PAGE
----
Media Ignore Pro-Family Victory in McDonald's Boycott

Major news media are almost ignoring the victorious boycott of McDonald's by pro-family activists for promoting the homosexual agenda.

Yesterday, The American Family Association (AFA) ended its boycott of McDonald's after the fast-food chain pledged to remain neutral in the cultural battle over homosexuality.

Most mainstream media outlets ignored the story.  Searches of The Washington Post, USA Today and The New York Times revealed no coverage.  No nightly broadcast news programs reported the development.

AFA began the boycott because McDonald's, which markets heavily to families with small children, entered into a corporate partnership with the National Gay and Lesbian Chamber of Commerce.  McDonald's gave $20,000 to the NGLCC last spring and Richard Ellis, now former vice-president of communications for McDonald's, joined NGLCC's Board of Directors.

Ellis has now resigned from NGLCC's board, and, according to AFA, McDonald's will not fill the vacancy. 

The Chicago Tribune did cover the story, but reporter Mike Hughett downplayed AFA's role in bringing about McDonald's change of course. 

Hughett wrote:

The conservative Christian group had been calling for Richard Ellis, formerly McDonald's vice president of U.S. communications, to step down from the board of the National Gay and Lesbian Chamber of Commerce.

Ellis recently left his U.S. post and returned to an executive position in McDonald's Canadian operation, McDonald's officials said. Because Ellis is based in Canada and the gay and lesbian chamber is a U.S. association, Ellis resigned from its board, said Bill Whitman, a McDonald's spokesman.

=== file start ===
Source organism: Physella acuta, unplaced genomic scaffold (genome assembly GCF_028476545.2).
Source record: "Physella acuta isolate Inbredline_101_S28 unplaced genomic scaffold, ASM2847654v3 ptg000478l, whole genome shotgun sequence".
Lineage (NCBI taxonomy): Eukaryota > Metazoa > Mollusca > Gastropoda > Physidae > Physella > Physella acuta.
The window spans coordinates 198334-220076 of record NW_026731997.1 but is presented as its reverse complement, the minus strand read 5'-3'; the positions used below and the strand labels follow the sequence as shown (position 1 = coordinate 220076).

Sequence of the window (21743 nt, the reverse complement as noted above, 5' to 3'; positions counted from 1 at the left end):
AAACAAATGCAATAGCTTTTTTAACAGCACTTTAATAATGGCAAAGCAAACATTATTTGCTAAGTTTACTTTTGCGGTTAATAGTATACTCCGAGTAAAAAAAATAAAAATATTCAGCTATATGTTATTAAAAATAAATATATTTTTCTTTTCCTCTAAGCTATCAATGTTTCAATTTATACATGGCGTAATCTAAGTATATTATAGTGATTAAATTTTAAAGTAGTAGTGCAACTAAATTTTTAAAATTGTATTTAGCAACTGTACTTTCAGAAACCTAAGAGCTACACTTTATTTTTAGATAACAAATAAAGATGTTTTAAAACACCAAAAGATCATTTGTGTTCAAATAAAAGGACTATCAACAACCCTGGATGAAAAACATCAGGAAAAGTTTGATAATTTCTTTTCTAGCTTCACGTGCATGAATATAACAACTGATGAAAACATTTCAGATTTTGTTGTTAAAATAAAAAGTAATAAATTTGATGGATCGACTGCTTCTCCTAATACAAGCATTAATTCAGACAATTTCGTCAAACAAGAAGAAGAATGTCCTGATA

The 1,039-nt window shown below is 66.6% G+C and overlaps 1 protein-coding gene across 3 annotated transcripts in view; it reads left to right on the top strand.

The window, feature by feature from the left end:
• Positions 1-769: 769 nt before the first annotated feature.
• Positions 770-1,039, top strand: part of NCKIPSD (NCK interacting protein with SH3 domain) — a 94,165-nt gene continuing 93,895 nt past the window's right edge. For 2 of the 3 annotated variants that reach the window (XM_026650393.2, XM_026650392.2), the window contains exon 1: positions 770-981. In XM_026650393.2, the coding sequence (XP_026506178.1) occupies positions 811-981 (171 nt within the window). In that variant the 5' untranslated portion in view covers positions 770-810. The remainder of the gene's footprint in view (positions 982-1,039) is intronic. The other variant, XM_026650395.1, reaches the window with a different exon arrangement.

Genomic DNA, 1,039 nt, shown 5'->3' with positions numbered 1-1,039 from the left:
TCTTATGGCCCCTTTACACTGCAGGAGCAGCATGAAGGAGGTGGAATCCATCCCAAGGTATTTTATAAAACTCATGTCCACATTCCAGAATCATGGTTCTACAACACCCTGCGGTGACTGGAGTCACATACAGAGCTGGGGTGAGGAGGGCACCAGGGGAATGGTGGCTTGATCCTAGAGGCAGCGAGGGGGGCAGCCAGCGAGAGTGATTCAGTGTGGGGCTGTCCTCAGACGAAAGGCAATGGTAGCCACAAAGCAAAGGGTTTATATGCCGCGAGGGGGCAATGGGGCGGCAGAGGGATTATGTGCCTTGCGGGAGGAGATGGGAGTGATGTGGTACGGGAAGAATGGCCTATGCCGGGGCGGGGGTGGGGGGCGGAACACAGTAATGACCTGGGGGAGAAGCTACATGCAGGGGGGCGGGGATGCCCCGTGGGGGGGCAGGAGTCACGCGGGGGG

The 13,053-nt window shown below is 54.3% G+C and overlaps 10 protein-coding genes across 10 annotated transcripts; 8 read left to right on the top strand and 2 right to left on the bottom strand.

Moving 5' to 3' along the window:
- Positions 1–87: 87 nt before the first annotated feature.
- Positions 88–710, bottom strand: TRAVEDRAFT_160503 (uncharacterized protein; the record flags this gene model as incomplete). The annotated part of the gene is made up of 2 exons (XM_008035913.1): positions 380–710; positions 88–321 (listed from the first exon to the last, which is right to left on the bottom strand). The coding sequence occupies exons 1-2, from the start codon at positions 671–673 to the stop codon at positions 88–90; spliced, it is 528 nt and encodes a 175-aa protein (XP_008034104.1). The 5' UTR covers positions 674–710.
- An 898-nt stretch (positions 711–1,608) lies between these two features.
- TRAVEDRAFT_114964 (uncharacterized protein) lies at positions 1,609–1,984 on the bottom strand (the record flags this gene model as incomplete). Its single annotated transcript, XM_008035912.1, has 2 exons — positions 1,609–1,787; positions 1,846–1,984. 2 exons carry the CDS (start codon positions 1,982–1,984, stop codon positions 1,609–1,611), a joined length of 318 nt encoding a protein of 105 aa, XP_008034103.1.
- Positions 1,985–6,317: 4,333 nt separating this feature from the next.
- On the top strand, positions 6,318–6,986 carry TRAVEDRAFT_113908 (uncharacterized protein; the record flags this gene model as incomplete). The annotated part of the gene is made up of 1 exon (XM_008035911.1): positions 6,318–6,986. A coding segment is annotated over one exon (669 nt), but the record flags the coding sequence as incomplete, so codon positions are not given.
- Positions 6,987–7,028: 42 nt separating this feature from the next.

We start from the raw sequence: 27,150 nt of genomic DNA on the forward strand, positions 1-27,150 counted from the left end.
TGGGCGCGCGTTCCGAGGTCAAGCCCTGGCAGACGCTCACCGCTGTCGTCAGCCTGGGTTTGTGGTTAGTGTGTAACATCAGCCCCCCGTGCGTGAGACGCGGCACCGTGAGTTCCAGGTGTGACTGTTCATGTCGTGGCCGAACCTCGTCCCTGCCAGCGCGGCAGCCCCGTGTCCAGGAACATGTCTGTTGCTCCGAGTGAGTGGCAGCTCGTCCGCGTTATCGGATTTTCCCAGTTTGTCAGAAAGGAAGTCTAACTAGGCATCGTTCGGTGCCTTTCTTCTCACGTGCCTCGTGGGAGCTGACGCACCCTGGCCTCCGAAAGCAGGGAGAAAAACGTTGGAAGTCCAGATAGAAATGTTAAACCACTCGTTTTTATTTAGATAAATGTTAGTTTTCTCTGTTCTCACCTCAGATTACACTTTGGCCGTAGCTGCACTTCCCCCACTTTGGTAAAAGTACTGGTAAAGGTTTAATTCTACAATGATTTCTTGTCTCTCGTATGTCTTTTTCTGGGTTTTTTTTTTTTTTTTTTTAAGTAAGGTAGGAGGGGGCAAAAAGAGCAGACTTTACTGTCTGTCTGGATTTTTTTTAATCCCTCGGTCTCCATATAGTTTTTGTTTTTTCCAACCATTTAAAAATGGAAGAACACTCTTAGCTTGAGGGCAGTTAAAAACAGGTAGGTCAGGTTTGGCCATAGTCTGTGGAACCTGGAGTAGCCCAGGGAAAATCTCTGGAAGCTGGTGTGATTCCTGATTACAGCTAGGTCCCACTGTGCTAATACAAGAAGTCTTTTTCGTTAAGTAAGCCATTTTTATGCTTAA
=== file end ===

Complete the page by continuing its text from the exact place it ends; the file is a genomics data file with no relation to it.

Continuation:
Later in the story Hughett wrote:

The American Family Association also said McDonald's notified it that the restaurant giant has no plans to renew its membership in the chamber when it expires at the end of the year.

[Jack] Daly [McDonald's global chief communications officer] said the company is not a member of the chamber. McDonald's provided $20,000 to be one of the corporate sponsors of the chamber's annual fundraising gala, he said, but added that McDonald's has no plans to be a sponsor next year.

Hughett ended his article with one last attempt to discredit AFA's efforts:

The American Family Association claimed that McDonald's, through its association with the chamber, wasn't staying neutral “in the cultural war over homosexuality.” The group has undertaken other boycotts of big companies over similar issues, including one at Ford Motor Co. that ended in March.

The group wanted Ford to stop, among other things, making donations to gay groups and advertising on gay Web sites. The association said Ford met most of its demands, while Ford said its principles hadn't changed, but that it had reduced overall charitable spending and advertising because of its sizable financial losses.

It shouldn't come as a surprise that the media are not covering AFA's success in convincing McDonald's to remain neutral on homosexuality.  To begin with, very few mainstream media outlets covered the start of the McDonald's boycott, as CMI previously reported.  Even a press conference held at the McDonald's corporate headquarters in Oak Brook, Illinois last July by a coalition of pro-family organizations was largely ignored.

Nor is this the first time the media have refused to acknowledge a successful AFA gay-related boycott.  AFA spearheaded a two-year boycott of the Ford Motor Company over its advertising in homosexual-themed publications and sponsorship of homosexual events.  Nearly three-quarters of a million people signed a pledge promising to boycott Ford. A group representing 78 Ford dealers in North Texas sent a letter to Ford pleading for the company to stop promoting homosexual activism at the risk of offending traditional-minded consumers. Nevertheless, media outlets refused to investigate whether the boycott played any role in the $12.7 billion loss Ford suffered in 2006. 

Colleen Raezler is a research assistant at the Culture and Media Institute, a division of the Media Research Center.